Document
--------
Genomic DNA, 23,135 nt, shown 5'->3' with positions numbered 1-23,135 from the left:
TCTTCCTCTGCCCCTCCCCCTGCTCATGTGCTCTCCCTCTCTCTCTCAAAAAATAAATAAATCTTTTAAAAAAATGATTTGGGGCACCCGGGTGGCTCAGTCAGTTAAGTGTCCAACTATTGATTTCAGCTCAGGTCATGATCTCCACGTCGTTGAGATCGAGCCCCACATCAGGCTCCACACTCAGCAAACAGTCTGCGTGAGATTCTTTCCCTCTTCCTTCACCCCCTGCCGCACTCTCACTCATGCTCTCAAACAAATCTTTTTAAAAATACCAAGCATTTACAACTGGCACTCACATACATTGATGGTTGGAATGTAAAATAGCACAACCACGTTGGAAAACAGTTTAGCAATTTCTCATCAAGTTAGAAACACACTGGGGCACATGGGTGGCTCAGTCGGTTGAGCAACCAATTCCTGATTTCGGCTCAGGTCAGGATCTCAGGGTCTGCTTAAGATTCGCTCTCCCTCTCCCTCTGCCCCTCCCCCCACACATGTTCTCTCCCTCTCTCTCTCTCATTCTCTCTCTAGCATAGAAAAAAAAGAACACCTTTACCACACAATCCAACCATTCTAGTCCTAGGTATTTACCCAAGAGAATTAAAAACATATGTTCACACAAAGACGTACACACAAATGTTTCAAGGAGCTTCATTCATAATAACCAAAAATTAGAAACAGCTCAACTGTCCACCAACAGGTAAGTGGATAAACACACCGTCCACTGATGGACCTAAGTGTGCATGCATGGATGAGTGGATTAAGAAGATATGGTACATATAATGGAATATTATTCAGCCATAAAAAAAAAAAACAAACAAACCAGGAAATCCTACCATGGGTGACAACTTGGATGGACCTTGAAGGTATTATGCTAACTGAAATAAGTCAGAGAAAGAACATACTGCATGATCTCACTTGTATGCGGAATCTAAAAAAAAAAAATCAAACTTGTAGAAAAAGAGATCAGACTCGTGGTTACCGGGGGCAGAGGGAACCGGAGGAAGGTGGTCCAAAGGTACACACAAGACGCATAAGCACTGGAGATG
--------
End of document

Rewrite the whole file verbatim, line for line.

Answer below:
Genomic DNA, 23,135 nt, shown 5'->3' with positions numbered 1-23,135 from the left:
TCTTCCTCTGCCCCTCCCCCTGCTCATGTGCTCTCCCTCTCTCTCTCAAAAAATAAATAAATCTTTTAAAAAAATGATTTGGGGCACCCGGGTGGCTCAGTCAGTTAAGTGTCCAACTATTGATTTCAGCTCAGGTCATGATCTCCACGTCGTTGAGATCGAGCCCCACATCAGGCTCCACACTCAGCAAACAGTCTGCGTGAGATTCTTTCCCTCTTCCTTCACCCCCTGCCGCACTCTCACTCATGCTCTCAAACAAATCTTTTTAAAAATACCAAGCATTTACAACTGGCACTCACATACATTGATGGTTGGAATGTAAAATAGCACAACCACGTTGGAAAACAGTTTAGCAATTTCTCATCAAGTTAGAAACACACTGGGGCACATGGGTGGCTCAGTCGGTTGAGCAACCAATTCCTGATTTCGGCTCAGGTCAGGATCTCAGGGTCTGCTTAAGATTCGCTCTCCCTCTCCCTCTGCCCCTCCCCCCACACATGTTCTCTCCCTCTCTCTCTCTCATTCTCTCTCTAGCATAGAAAAAAAAGAACACCTTTACCACACAATCCAACCATTCTAGTCCTAGGTATTTACCCAAGAGAATTAAAAACATATGTTCACACAAAGACGTACACACAAATGTTTCAAGGAGCTTCATTCATAATAACCAAAAATTAGAAACAGCTCAACTGTCCACCAACAGGTAAGTGGATAAACACACCGTCCACTGATGGACCTAAGTGTGCATGCATGGATGAGTGGATTAAGAAGATATGGTACATATAATGGAATATTATTCAGCCATAAAAAAAAAAAACAAACAAACCAGGAAATCCTACCATGGGTGACAACTTGGATGGACCTTGAAGGTATTATGCTAACTGAAATAAGTCAGAGAAAGAACATACTGCATGATCTCACTTGTATGCGGAATCTAAAAAAAAAAAATCAAACTTGTAGAAAAAGAGATCAGACTCGTGGTTACCGGGGGCAGAGGGAACCGGAGGAAGGTGGTCCAAAGGTACACACAAGACGCATAAGCACTGGAGATG